Satellite data and migration models are used to identify areas that are dangerous to marine life. Whales especially are prone to being hit by passing ships or becoming entangled in fishing gear. Scientists are analyzing their movements in an effort to avert such harm.
WhaleWatch project leader Dr. Helen Bailey of the University of Maryland Center for Environmental Science said: "We will be analyzing the largest satellite tracking dataset for large North Pacific whales and combining it with satellite-derived environmental data to provide us with key information on where and when the whales are found and why." She gets close enough to her work to get the wonderful photo image that introduces this article.
Dr. Bruce Mate, professor of fisheries and wildlife at Oregon State University said: "We know, for example, that the West Santa Barbara Channel off California is a place where blue whales feed and it is right in the middle of shipping lanes to the Los Angeles harbor. Identifying the seasonal trends, as well as the geographical movement, may help policymakers find ways to better protect the whales." Gray whales migrate more than 10,000 miles between feeding grounds and breeding grounds where they also give birth, from the northern Bering Sea to the coast of Baja California, Mexico, navigating dangerous situations all along the way.
Tracking our fine finned friends is not a new phenomena. Attempts to track Atlantic salmon migration first occurred as early as 1873 in Maine?s Penobscot River. By the 1950?s, SONAR (SOund Navigation And Ranging) acoustic tags improved the results. Forty years ago, data loggers which measured time, depth internal temperature, swim speed and heart rate greatly enhanced scientists? understanding of life in the waters. Finally, the 1990?s brought advances in computer and satellite technology which virtually eliminated the need to recapture a fish to obtain the data archived in its tag.
The archival tags posed a logistical problem. An improved version, pop-up archival tags (PAT) are set to drop off the animal in 30-90 days and float to the surface. The tag then sends data to the polar orbiting Argos satellite until its battery runs out, in about two weeks. The data, however, remains intact, so it can be retrieved if the tag happens to be found. Finding it could be like looking for a needle in a haystack. The floating mini PAT is only 115mm long, not including the antenna, by 40mm wide and weighs 53g.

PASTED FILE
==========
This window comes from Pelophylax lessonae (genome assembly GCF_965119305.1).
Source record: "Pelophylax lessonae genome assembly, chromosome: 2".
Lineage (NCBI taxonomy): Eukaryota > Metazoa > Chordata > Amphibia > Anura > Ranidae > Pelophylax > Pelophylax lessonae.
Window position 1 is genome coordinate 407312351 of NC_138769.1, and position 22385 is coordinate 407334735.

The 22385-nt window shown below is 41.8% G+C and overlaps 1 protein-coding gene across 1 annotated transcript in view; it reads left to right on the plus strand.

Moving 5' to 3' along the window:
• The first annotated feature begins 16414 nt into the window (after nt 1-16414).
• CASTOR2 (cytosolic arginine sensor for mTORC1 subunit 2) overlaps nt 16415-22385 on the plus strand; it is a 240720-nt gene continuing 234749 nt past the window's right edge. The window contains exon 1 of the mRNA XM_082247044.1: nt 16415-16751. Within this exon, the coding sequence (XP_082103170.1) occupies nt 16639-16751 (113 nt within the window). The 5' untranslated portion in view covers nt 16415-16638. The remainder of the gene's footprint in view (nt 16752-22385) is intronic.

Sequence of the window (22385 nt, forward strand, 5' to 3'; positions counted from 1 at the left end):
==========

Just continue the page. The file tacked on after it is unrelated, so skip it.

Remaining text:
Another design, the SPOT (Smart Position or Temperature Transmitting Tag), sends its data to a satellite when its antenna breaks the surface of the water as the animal comes up for air. It turns off when a saltwater switch senses it has gone under water again. The tag collects and sends information regarding pressure, speed and water temperature. Doppler shift between transmissions helps determine location. The life of the SPOT tag, made by Wildlife Computers, is about two years. The company works out of offices in Redmond, Washington and St. John’s, Newfoundland, Canada. Wildlife Computer?s software, called WC-DAP, decodes, summarizes, visualizes and exports data collected by their tags.
Depth and temperature illustration of data collected from tagged animals? activity
Not only the movements of the marine life, but the environment in which they find themselves is studied. The University of Maryland Center for Environmental Science was doing research about oysters in 1925. The Center has a unique statutory mandate to conduct a comprehensive scientific program to develop and apply predictive ecology for the improvement and preservation of Maryland?s physical environment. An SRDL, Satellite Relay Data Logger compresses larger sets of data for transmission through the Argos satellite. Their CTD tags record salinity, temperature and depth for identifying ocean currents. These tags go on elephant seals, sea lions and leatherback sea turtles.
The National Oceanic and Atmospheric Administration’s National Marine Fisheries Service (NOAA) is involved with WhaleWatch in the current project scheduled to run three years. Results will be posted on the NOAA website.
All this human activity is guided by the thought expressed by Peter Benchley, the author of the haunting thriller Jaws: "If we kill everything in the ocean, and if we pollute the ocean to a point where it can’t sustain life, we’re committing suicide."